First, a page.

Companies issue secondary offerings to raise capital or because major shareholders want to sell and dumping that supply on the open market can significantly decrease share prices. These shareholders may also include the company, allowing capital to flow back to their bottom lines through both diluted and non-diluted mechanisms. (On a related topic, see: When Insiders Buy, Should Investors Join Them?)

Whatever the reason, the activity impacts the price chart and forces a reexamination of underlying technicals, especially in regard to accumulation/distribution. Fresh share issuances increase the float, diluting the value of existing shares, while shareholder sales can have a negative impact on other investors who believe it’s a warning sign about future prospects. (For more, read: Trend-spotting With Accumulation/Distribution).

Price action into and after the offering sets short term technical conditions, with new shares establishing support when the security closes above the offering price and holds that level for a few sessions. Conversely, a bearish reaction to the sale, dropping the security below the offering price, establishes that level as notable resistance

In addition, the initial press release often sets off a downward spiral that forces the offering price well below the market price prior to the announcement. This selling pressure can be overcome with a strongly bullish reaction on the offering day, or it can establish a second resistance layer that slows, stalls or ends an uptrend.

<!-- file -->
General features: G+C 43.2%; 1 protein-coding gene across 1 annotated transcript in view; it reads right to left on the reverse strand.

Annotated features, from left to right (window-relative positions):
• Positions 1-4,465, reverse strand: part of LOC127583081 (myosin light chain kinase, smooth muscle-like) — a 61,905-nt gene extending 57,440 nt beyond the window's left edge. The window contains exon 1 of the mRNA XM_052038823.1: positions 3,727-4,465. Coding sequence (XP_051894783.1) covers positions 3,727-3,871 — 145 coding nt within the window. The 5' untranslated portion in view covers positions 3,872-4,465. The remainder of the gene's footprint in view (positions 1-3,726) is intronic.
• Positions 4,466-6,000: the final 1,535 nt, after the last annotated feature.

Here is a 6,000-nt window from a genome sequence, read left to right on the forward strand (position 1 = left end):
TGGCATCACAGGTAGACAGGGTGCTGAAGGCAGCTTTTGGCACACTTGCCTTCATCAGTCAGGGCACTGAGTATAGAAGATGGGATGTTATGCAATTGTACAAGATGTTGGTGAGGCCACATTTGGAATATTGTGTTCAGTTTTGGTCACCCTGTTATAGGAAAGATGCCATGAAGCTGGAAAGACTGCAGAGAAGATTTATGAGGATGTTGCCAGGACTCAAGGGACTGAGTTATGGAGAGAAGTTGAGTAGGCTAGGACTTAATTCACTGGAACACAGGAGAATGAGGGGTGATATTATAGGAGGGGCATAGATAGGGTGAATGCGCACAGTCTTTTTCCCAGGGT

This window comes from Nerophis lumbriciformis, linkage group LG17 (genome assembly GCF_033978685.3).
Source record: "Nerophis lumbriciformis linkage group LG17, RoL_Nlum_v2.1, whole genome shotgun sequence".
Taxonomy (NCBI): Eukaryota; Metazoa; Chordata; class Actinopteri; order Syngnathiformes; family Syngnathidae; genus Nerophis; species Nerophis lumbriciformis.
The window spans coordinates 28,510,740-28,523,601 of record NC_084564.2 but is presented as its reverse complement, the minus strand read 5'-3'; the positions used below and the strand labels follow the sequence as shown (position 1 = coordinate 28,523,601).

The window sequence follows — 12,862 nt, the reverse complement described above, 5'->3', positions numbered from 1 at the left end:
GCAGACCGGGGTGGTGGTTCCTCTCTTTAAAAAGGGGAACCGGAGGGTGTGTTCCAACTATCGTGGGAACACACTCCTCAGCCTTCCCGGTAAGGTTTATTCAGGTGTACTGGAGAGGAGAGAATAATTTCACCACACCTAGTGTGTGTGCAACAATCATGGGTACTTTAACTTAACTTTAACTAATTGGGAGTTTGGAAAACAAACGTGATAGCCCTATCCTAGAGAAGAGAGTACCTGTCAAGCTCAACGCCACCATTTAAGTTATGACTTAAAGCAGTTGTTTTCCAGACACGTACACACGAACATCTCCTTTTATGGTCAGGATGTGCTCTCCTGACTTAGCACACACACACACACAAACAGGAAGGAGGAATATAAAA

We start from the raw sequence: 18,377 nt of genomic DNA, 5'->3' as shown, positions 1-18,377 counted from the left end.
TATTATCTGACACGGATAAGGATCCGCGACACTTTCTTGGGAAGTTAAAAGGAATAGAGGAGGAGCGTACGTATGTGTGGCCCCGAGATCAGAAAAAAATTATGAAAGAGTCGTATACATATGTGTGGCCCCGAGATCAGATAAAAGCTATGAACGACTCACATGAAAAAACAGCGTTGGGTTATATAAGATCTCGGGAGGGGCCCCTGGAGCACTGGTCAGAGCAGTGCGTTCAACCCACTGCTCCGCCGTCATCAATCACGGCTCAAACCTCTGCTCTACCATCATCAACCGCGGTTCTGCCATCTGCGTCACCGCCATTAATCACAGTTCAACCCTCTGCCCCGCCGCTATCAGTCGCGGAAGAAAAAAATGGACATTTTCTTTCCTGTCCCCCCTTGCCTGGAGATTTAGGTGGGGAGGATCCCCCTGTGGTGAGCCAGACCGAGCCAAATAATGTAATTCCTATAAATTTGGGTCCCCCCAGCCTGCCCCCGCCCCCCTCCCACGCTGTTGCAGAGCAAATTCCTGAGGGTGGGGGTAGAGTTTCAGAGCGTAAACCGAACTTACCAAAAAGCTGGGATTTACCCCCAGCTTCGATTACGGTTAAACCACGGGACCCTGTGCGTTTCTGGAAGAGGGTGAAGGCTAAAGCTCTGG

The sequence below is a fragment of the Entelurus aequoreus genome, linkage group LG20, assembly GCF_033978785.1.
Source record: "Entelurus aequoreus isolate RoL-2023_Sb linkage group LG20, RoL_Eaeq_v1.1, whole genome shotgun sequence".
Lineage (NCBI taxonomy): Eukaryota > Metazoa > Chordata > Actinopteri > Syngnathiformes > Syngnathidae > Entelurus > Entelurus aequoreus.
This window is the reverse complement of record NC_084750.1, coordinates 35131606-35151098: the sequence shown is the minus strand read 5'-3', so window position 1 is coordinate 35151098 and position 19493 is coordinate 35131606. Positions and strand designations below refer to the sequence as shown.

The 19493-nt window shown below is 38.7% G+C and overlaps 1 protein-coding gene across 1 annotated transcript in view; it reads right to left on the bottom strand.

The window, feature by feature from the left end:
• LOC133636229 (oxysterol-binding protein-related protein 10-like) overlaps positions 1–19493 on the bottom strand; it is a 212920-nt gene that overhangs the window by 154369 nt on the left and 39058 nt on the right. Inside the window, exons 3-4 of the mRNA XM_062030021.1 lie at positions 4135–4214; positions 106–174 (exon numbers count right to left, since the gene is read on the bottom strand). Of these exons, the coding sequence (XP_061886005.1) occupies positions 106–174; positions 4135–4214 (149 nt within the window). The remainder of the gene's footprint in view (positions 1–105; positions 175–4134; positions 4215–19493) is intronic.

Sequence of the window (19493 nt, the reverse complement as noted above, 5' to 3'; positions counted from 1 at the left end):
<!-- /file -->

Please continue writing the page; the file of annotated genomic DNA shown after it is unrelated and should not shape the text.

Impact of Massive Dilution

The offering size compared to total shares and outstanding float has a psychological impact as well, with high dilution levels likely to unsettle remaining shareholders, forcing them to reconsider their exposure. A massive offering will also lower price rate of change over time, forcing the security into a smaller range that reduces long term profitability of existing positions.

 

Citigroup (C) shows the technical impact of massive share dilution when the company was forced to issue new shares multiple times to stay afloat after the 2008 financial crisis and pay back loans from the Federal government. In post-split terms, the stock traded in a 555 point range between 2000 and 2008 but just a 56 point range between 2009 and 2015.

Biotech Secondaries

The biotech sector routinely issues more secondary offerings than other market groups, with the majority of small players showing weak or non-existent revenue streams. The high burn rate can force them back to the offering table many times as they move drug applications through the pipeline, to eventual FDA commercial approval or rejection. (For more, read: The Ups And Downs Of Biotechnology).

Biotech investors generally show patience with new and diluted shares, often using the opportunity to build positions at lower prices. It’s a different story with traders with their sensitivity to short term price action. In fact, many traders will sell open positions as soon as a secondary is announced because it adds an unquantifiable risk factor. (Learn more in: How To Do Qualitative Analysis On Biotech Companies).

 

Small cap biotech Cerulean Pharmaceuticals (CERU) ground out a breakout pattern at 8.25 in the 1st quarter of 2015 and headed higher, posting an all-time high at 10.87 on 19 March. Company executives use the rally as an opportunity to file for a $50 million secondary offering, reported in the pre-market on 31 March, when the stock was trading at 9.50. The initial news had little impact but selling pressure picks up quickly, dumping price through the breakout level.

The company lowered the offering to $30 million on 6 April, one day before the sale but the smaller size didn't appease nervous shareholders, who continue to dump positions. These headwinds force a quick sale of 5.84 million shares near 6.50, which is 31% lower than the price traded prior to the announcement. Shares continue to lose ground into late April, with the offering price setting up new resistance.

Bottom Line

A secondary offering can generate significant technical changes to the price chart that require a rapid readjustment by investors and traders.

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